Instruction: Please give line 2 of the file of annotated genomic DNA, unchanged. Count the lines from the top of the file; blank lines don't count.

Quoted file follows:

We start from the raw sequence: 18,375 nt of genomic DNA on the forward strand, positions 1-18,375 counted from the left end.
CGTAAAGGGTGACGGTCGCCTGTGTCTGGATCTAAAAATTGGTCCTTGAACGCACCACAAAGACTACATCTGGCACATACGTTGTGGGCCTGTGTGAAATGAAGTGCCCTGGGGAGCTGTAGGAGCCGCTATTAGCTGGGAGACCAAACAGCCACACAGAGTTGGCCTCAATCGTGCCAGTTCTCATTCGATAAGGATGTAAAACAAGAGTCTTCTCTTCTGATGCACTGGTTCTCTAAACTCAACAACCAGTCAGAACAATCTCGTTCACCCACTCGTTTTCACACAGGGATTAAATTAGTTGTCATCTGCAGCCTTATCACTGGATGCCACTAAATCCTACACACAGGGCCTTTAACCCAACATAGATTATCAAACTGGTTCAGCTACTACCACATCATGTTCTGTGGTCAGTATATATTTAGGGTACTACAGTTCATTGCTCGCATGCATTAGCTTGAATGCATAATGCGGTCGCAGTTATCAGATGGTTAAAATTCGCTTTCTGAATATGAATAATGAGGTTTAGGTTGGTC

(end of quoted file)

CGTAAAGGGTGACGGTCGCCTGTGTCTGGATCTAAAAATTGGTCCTTGAACGCACCACAAAGACTACATCTGGCACATACGTTGTGGGCCTGTGTGAAATGAAGTGCCCTGGGGAGCTGTAGGAGCCGCTATTAGCTGGGAGACCAAACAGCCACACAGAGTTGGCCTCAATCGTGCCAGTTCTCATTCGATAAGGATGTAAAACAAGAGTCTTCTCTTCTGATGCACTGGTTCTCTAAACTCAACAACCAGTCAGAACAATCTCGTTCACCCACTCGTTTTCACACAGGGATTAAATTAGTTGTCATCTGCAGCCTTATCACTGGATGCCACTAAATCCTACACACAGGGCCTTTAACCCAACATAGATTATCAAACTGGTTCAGCTACTACCACATCATGTTCTGTGGTCAGTATATATTTAGGGTACTACAGTTCATTGCTCGCATGCATTAGCTTGAATGCATAATGCGGTCGCAGTTATCAGATGGTTAAAATTCGCTTTCTGAATATGAATAATGAGGTTTAGGTTGGTC